Environmental authorities condemn handling turtle hatchlings; it is illegal and harmful for baby turtles
Thursday, August 19th, 2021
Videos and images on social media of people handling baby sea turtles have prompted the Belize Fisheries Department and the Hol Chan Marine Reserve to launch an investigation into this practice, which is illegal under the Fisheries Resources Act No. 7 of 2020. Observation of wildlife is encouraged, but without human interaction, as these creatures must follow their natural life cycle.
Regulation #10 of Statutory Instrument No. 66 of 2020, under the Fisheries Resources Act, states that no person shall take any turtle found on land, interfere with any turtle nest, or possess any turtle eggs, except under written permission from the Fisheries Administrator. In addition, no person shall fish for turtles in the waters of Belize, or buy, sell, or have in possession any turtle of the following species:
Eretmochelys imbricata (Hawksbill Turtle)
Caretta caretta (Loggerhead Turtle)
Chelonia mydas (Green Turtle)
Dermochelys coriacea (Leatherback Turtle)
The images and videos of people handling baby turtles emerged on social media on Wednesday, August 18th, and were shared by what appears to be tour operators. These posts have since been removed. One of them is shown releasing baby turtles, while another promoted excursions to see them; however, the images showed people handling the fragile creatures.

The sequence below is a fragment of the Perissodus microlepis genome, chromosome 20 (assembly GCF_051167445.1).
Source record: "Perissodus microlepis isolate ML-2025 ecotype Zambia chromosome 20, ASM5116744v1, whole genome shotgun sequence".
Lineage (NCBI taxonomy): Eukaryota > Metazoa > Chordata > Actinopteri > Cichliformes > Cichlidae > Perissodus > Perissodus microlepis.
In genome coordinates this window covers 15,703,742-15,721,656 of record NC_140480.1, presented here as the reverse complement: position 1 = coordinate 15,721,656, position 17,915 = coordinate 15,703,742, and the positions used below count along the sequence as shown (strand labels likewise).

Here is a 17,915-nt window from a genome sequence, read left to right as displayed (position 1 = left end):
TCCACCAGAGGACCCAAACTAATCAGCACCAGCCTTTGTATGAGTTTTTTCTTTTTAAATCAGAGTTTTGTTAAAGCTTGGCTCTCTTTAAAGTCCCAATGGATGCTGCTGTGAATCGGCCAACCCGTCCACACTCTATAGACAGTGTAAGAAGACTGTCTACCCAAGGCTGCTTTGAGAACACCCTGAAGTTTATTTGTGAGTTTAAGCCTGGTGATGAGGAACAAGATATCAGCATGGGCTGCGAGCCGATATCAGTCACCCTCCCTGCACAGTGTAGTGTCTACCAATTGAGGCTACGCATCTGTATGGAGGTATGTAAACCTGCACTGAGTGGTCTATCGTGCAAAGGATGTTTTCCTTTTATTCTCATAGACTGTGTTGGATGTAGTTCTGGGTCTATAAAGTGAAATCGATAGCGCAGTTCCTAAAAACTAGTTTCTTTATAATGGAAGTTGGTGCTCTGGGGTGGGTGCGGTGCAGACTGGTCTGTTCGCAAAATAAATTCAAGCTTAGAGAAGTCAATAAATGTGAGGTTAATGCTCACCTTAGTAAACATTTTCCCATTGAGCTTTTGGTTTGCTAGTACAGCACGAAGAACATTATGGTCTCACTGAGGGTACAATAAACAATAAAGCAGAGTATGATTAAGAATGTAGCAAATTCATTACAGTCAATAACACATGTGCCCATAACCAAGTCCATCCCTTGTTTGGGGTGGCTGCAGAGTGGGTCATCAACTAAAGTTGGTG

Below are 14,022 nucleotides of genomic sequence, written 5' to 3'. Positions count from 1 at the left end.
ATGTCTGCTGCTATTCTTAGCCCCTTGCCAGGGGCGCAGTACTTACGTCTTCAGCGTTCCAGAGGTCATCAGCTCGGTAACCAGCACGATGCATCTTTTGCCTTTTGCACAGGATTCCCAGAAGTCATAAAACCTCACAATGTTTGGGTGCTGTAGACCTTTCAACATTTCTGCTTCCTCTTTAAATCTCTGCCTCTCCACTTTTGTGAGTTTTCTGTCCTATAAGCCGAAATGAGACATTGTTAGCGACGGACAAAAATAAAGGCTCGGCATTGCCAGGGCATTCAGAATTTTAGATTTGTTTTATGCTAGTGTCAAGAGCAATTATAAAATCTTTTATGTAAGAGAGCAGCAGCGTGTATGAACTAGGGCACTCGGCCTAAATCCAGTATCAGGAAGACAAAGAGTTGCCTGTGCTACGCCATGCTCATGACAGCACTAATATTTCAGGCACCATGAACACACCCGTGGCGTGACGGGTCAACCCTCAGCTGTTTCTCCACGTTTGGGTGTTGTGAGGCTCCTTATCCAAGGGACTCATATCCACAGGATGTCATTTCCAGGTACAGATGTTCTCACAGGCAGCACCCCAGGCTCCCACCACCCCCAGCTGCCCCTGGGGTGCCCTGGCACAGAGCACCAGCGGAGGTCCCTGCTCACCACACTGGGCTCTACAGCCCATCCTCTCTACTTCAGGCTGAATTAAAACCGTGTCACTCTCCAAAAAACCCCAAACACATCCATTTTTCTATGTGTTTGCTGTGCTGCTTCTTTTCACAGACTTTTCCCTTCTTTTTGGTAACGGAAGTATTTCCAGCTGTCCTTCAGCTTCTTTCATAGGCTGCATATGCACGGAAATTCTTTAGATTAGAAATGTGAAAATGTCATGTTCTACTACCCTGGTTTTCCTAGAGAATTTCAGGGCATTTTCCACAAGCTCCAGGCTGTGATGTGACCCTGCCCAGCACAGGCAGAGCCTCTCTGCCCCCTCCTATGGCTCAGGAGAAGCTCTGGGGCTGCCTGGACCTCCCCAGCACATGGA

Handling baby turtles can be harmful
The Hol Chan Marine Reserve manages a turtle nesting monitoring program on the island and stated that the social media images of people interacting with wild baby turtles took place off Ambergris Caye. They condemn such actions and said they would approach those involved.
Vice President at Oceana Janelle Chanona stated that such behavior should not be encouraged, and they are against such practice. Founder and Executive Director of the environmental organization ECOMAR Linda Searle said that it is always best to observe and social distance from wildlife. She shared some guidelines about sea turtles. Some of these indicate that wild turtles should never be touched or fed. Turtle eggs and hatchlings should be left undisturbed. People are urged not to interfere with their crawl to the sea as this could jeopardize their survival. Hatchlings should never be flash-photographed as they are susceptible to light.
The only time you may interact with hatchlings is if they appear disoriented or are in danger. If they are disoriented due to a light source preventing them from heading to the sea, place yourself between the hatchlings and the light. If the lights can be dimmed, do so, and the baby turtles will then have a better to crawl in the right direction to the sea.
Sea turtles are endangered species, and their conservation is vital. Government and non-governmental organizations implore the public to abstain from interacting with this sensitive wildlife. On Ambergris Caye, if anyone sights hatchlings or a nest, they are asked to contact Hol Chan at 226-2247. The Fisheries Department also advises the public to report any illegal fisheries activity by calling telephone number: 224-4552 or by email [email protected].
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